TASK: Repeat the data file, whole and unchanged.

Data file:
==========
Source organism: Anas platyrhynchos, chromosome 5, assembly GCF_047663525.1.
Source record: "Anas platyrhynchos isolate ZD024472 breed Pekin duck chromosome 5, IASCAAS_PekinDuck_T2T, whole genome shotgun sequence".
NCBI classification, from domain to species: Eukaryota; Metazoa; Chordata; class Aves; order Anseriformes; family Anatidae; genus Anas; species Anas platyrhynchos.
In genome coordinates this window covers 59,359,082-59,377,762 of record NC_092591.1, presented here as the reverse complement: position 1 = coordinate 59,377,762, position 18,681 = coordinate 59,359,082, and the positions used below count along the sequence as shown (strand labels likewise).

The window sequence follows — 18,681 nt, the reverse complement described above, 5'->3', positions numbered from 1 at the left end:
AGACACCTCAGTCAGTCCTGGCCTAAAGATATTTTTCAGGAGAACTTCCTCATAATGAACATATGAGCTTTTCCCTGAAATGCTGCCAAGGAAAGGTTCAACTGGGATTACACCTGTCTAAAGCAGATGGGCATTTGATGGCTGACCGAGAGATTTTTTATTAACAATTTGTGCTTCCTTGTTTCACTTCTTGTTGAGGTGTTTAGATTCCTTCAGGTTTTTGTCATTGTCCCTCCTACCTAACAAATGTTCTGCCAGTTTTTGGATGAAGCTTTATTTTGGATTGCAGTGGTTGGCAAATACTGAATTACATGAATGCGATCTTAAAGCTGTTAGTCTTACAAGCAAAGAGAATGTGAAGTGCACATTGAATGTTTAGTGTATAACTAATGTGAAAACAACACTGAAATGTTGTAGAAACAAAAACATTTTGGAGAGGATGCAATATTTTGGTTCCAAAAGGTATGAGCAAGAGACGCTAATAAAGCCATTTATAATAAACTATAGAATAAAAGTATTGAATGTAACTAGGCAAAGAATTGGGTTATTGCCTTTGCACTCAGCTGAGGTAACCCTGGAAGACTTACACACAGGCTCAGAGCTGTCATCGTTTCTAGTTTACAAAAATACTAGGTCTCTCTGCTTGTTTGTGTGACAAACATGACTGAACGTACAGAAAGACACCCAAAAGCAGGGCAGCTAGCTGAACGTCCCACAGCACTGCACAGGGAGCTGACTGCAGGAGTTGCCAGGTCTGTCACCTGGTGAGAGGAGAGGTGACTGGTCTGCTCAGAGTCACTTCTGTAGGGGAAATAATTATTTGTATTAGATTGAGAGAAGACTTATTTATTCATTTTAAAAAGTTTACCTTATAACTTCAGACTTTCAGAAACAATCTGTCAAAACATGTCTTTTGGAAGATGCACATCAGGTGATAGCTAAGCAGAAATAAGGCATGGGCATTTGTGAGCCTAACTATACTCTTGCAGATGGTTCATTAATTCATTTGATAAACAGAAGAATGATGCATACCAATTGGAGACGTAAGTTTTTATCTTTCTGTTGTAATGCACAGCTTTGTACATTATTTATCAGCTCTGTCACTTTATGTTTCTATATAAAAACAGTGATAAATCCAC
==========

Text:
Source organism: Anas platyrhynchos, chromosome 5, assembly GCF_047663525.1.
Source record: "Anas platyrhynchos isolate ZD024472 breed Pekin duck chromosome 5, IASCAAS_PekinDuck_T2T, whole genome shotgun sequence".
NCBI classification, from domain to species: Eukaryota; Metazoa; Chordata; class Aves; order Anseriformes; family Anatidae; genus Anas; species Anas platyrhynchos.
In genome coordinates this window covers 59,359,082-59,377,762 of record NC_092591.1, presented here as the reverse complement: position 1 = coordinate 59,377,762, position 18,681 = coordinate 59,359,082, and the positions used below count along the sequence as shown (strand labels likewise).

The window sequence follows — 18,681 nt, the reverse complement described above, 5'->3', positions numbered from 1 at the left end:
AGACACCTCAGTCAGTCCTGGCCTAAAGATATTTTTCAGGAGAACTTCCTCATAATGAACATATGAGCTTTTCCCTGAAATGCTGCCAAGGAAAGGTTCAACTGGGATTACACCTGTCTAAAGCAGATGGGCATTTGATGGCTGACCGAGAGATTTTTTATTAACAATTTGTGCTTCCTTGTTTCACTTCTTGTTGAGGTGTTTAGATTCCTTCAGGTTTTTGTCATTGTCCCTCCTACCTAACAAATGTTCTGCCAGTTTTTGGATGAAGCTTTATTTTGGATTGCAGTGGTTGGCAAATACTGAATTACATGAATGCGATCTTAAAGCTGTTAGTCTTACAAGCAAAGAGAATGTGAAGTGCACATTGAATGTTTAGTGTATAACTAATGTGAAAACAACACTGAAATGTTGTAGAAACAAAAACATTTTGGAGAGGATGCAATATTTTGGTTCCAAAAGGTATGAGCAAGAGACGCTAATAAAGCCATTTATAATAAACTATAGAATAAAAGTATTGAATGTAACTAGGCAAAGAATTGGGTTATTGCCTTTGCACTCAGCTGAGGTAACCCTGGAAGACTTACACACAGGCTCAGAGCTGTCATCGTTTCTAGTTTACAAAAATACTAGGTCTCTCTGCTTGTTTGTGTGACAAACATGACTGAACGTACAGAAAGACACCCAAAAGCAGGGCAGCTAGCTGAACGTCCCACAGCACTGCACAGGGAGCTGACTGCAGGAGTTGCCAGGTCTGTCACCTGGTGAGAGGAGAGGTGACTGGTCTGCTCAGAGTCACTTCTGTAGGGGAAATAATTATTTGTATTAGATTGAGAGAAGACTTATTTATTCATTTTAAAAAGTTTACCTTATAACTTCAGACTTTCAGAAACAATCTGTCAAAACATGTCTTTTGGAAGATGCACATCAGGTGATAGCTAAGCAGAAATAAGGCATGGGCATTTGTGAGCCTAACTATACTCTTGCAGATGGTTCATTAATTCATTTGATAAACAGAAGAATGATGCATACCAATTGGAGACGTAAGTTTTTATCTTTCTGTTGTAATGCACAGCTTTGTACATTATTTATCAGCTCTGTCACTTTATGTTTCTATATAAAAACAGTGATAAATCCAC